It was a stunning evisceration, the complete unmaking of a team at the hands of an opponent relishing the chance to not just compete with, but dominate an opponent. It was chilling how easily UNC made Minnesota bend to their will. Darkside was in total control of not only what they were doing on the field, but also of what they were allowing Minnesota to do.

If North Carolina can continue to play like the rest of the weekend, everyone (yes, that means you too, Carleton) should be scared.

What To Watch For On Saturday

Pool A

The drama for Saturday will be focused on the three 1-1 teams battling for two spots into prequarters: UMass, Auburn, and Northwestern. UMass will look to continue their chalk results to hold a two seed, while pool bottom seeds Auburn and Northwestern will be looking to exploit Stanford’s tough Friday to break seed for a place in the bracket.

The path forward for CUT and Stanford is much clearer. CUT is 2-0 and has thoroughly outclassed their competition thus far; they seem assured of a pool win. Conversely, Stanford is 0-2 after losing to the two bottom seeds in the pool (with harsh point diff) so will likely be out unless they can pull a miracle upset on CUT and also beat UMass.

The big matchups Saturday are the morning UMass vs Northwestern matchup, where the victor would be sitting on two wins and likely have a spot in the prequarter. In the last round, Auburn and Northwestern will go head-to-head in what will likely be a functional elimination game.1 If Friday’s mildly gusty conditions continue, the clash of Auburn and UMass’ zones against Northwestern’s Midwest-wind-honed throws will make for interesting duels.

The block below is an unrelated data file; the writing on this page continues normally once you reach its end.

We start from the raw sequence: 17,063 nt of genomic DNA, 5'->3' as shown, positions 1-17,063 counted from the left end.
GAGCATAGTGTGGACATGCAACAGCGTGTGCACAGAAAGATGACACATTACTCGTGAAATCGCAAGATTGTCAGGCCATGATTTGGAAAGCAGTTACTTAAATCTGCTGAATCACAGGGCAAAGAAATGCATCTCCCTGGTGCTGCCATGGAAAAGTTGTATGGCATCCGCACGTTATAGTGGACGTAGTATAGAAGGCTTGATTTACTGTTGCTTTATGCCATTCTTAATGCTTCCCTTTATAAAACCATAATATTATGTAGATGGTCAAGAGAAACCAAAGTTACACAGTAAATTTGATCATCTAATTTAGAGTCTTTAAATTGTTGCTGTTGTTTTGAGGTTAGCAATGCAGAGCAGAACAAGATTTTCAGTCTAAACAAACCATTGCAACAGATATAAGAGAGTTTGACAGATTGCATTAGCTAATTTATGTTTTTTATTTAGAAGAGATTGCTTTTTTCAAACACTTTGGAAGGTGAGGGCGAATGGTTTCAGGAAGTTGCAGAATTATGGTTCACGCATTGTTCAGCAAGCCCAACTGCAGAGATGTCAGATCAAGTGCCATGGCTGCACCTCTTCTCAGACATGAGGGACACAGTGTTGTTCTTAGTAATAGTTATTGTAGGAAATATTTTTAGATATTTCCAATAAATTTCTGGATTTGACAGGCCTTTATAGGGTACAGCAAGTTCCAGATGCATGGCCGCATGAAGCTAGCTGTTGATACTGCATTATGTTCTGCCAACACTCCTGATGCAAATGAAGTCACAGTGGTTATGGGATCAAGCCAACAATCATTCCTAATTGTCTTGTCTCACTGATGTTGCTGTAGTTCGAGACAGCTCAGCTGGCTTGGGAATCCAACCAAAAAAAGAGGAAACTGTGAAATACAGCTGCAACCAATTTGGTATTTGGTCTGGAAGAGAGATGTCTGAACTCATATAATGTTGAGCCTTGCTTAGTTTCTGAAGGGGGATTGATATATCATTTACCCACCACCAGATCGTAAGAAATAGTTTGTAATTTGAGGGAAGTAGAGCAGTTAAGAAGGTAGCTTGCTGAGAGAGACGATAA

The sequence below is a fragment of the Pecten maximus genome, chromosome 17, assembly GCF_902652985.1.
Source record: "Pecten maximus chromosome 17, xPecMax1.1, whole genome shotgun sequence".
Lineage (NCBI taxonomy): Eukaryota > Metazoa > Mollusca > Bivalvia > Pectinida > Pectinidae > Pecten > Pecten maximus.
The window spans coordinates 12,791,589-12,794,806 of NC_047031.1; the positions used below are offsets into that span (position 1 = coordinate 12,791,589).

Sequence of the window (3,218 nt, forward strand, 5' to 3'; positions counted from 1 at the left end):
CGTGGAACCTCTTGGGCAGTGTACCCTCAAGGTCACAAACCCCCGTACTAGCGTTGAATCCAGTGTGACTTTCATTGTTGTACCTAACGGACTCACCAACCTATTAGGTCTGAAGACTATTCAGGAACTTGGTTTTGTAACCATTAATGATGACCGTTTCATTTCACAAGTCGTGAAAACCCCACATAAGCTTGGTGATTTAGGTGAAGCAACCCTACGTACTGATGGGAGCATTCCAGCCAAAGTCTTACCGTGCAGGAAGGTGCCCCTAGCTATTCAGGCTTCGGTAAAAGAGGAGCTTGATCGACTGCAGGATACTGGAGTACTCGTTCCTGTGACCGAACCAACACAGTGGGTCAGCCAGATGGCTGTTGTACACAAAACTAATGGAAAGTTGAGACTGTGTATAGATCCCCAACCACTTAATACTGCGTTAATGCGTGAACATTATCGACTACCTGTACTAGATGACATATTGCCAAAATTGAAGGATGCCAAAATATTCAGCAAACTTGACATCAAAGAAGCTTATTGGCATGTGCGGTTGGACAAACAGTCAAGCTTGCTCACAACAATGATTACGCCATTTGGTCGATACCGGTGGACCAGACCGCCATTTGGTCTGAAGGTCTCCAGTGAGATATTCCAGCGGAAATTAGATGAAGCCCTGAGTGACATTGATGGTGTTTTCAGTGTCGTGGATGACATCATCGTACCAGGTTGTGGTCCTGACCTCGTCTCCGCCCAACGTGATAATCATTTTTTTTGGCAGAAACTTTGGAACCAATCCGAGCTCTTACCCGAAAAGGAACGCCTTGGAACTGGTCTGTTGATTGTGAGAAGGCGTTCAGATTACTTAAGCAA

Pool B

Pool B is largely settled at this point in terms of which teams will be advancing to bracket play, barring any truly shocking upsets. The biggest question is whether or not Minnesota can rebound from the shellacking North Carolina put on them and hold seed. Their game against Texas tomorrow afternoon will likely decide who finishes second in the pool.

Pool C

Make no mistake, there is one Pool C game to watch on Saturday. Oregon and Wisconsin, both 2-0, will play for a bye to quarters mid-morning at 11:30 AM ET/10:30 AM CT.

Though both teams went undefeated on Friday, they were wildly different performances. Oregon notched two clinical wins, beating Georgia 15-7 and Georgetown 15-6. Save a few throwaways that gave Georgia four looks at a break Oregon cruised, crosswind or not. Leandro Marx’s pull placement was excellent and his teammates capitalized, easily.

Wisconsin’s Friday was different. The Hodags squandered an early lead against Georgetown in the morning and let Catholic Justice creep within two at the half. They needed a second wind to push the lead back out to four points and take the game. Maryland brought out a higher degree of difficulty. The Space Bastards hucked mercilessly in the wind and forced the Hodags to go 70 yards on possession after possession during long, call-heavy points. Interestingly, Wisconsin seemed stuck on playing matchup defense for most of the day, despite having strength and size advantages that might’ve leant themselves nicely to zone in the steady wind.